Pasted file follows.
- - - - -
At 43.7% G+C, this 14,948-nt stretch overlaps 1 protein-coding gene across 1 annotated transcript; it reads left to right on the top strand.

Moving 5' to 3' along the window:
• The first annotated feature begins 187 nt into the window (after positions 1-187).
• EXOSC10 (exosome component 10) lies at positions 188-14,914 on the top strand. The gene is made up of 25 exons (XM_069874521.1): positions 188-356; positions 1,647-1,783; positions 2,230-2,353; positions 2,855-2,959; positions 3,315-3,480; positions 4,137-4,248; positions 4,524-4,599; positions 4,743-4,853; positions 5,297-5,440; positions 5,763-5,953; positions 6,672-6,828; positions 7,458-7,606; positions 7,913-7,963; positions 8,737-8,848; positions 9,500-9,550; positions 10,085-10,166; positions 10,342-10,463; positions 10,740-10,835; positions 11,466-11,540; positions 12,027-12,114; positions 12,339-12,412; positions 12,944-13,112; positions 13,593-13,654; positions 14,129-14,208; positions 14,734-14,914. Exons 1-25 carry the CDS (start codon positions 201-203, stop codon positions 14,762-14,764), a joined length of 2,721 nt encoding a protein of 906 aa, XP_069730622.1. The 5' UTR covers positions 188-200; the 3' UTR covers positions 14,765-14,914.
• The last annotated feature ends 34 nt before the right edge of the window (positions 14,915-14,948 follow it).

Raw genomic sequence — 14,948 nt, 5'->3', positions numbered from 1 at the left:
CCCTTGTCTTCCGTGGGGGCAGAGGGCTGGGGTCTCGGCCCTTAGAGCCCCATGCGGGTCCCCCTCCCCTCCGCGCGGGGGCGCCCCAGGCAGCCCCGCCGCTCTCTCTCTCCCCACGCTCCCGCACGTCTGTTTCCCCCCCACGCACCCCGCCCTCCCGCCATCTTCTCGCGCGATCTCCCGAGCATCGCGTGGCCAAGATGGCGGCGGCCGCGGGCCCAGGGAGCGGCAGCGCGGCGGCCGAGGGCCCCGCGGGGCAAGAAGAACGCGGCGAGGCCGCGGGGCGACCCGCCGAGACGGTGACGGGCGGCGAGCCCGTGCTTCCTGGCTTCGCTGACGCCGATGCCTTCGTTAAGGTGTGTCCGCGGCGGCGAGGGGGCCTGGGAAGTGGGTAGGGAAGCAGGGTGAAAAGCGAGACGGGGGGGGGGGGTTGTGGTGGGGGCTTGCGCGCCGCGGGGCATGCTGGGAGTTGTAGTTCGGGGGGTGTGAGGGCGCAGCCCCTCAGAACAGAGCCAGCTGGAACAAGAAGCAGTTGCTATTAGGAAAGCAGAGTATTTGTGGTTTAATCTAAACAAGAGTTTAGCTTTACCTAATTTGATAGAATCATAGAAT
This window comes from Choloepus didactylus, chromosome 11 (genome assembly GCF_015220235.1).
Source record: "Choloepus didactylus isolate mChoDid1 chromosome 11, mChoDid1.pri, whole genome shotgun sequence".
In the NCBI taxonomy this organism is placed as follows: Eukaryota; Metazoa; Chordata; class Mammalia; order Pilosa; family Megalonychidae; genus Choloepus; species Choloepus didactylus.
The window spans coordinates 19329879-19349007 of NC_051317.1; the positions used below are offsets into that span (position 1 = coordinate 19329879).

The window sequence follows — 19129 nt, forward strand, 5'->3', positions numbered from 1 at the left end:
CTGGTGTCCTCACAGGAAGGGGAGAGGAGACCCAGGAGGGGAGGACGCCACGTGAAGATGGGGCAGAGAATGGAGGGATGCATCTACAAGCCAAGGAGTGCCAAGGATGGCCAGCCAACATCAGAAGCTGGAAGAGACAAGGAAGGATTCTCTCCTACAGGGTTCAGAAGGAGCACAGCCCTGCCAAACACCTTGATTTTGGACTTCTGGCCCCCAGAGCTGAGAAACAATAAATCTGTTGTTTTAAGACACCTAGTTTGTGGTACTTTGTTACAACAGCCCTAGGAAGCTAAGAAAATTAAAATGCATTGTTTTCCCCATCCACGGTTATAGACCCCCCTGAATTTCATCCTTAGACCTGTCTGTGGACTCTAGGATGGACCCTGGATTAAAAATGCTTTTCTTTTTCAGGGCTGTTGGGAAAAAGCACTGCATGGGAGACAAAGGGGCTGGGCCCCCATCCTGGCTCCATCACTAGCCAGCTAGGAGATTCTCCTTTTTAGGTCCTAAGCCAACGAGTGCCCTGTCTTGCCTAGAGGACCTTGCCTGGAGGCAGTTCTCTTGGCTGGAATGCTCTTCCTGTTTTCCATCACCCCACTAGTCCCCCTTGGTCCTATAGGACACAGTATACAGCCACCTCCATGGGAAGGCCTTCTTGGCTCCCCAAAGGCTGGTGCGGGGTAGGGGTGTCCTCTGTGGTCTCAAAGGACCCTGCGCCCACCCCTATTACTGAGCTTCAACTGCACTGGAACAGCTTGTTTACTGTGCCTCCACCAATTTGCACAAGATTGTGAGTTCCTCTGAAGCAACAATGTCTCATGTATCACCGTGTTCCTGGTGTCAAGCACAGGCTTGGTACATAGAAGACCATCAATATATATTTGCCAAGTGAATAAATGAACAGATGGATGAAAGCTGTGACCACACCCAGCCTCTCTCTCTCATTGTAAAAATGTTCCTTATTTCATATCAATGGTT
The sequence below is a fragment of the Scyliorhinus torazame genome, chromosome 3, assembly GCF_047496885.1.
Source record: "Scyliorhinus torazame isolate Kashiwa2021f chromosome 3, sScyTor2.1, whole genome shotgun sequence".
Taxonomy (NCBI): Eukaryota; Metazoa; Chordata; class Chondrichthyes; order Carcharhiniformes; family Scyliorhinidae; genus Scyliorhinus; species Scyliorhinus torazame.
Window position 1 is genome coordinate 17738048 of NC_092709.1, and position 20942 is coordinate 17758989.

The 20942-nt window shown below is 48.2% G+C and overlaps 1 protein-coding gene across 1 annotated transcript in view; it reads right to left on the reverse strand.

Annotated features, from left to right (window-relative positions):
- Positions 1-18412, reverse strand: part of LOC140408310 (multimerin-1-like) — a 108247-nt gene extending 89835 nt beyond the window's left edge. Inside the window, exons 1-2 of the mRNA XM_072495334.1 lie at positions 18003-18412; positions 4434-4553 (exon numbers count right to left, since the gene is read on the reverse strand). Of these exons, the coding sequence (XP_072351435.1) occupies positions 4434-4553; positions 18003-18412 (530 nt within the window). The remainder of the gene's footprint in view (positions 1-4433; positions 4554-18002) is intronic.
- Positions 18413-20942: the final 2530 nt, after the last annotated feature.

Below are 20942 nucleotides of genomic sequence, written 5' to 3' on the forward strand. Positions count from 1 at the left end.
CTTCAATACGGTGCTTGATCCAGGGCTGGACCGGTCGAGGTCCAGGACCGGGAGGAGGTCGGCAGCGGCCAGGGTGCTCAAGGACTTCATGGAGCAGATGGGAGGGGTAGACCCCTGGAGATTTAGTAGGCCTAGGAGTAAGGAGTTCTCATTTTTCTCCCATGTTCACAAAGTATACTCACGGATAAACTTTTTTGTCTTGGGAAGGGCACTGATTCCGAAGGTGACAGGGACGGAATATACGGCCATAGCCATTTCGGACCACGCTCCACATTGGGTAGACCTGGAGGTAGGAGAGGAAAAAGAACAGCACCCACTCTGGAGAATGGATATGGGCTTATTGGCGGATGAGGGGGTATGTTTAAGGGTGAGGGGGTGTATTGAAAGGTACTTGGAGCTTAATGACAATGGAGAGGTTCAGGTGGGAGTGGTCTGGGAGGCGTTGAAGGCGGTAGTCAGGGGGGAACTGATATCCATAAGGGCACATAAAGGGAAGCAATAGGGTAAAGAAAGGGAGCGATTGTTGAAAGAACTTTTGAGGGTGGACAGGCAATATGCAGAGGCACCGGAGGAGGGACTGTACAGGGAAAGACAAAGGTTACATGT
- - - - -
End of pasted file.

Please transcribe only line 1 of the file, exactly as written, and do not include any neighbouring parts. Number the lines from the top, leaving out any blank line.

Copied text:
At 43.7% G+C, this 14,948-nt stretch overlaps 1 protein-coding gene across 1 annotated transcript; it reads left to right on the top strand.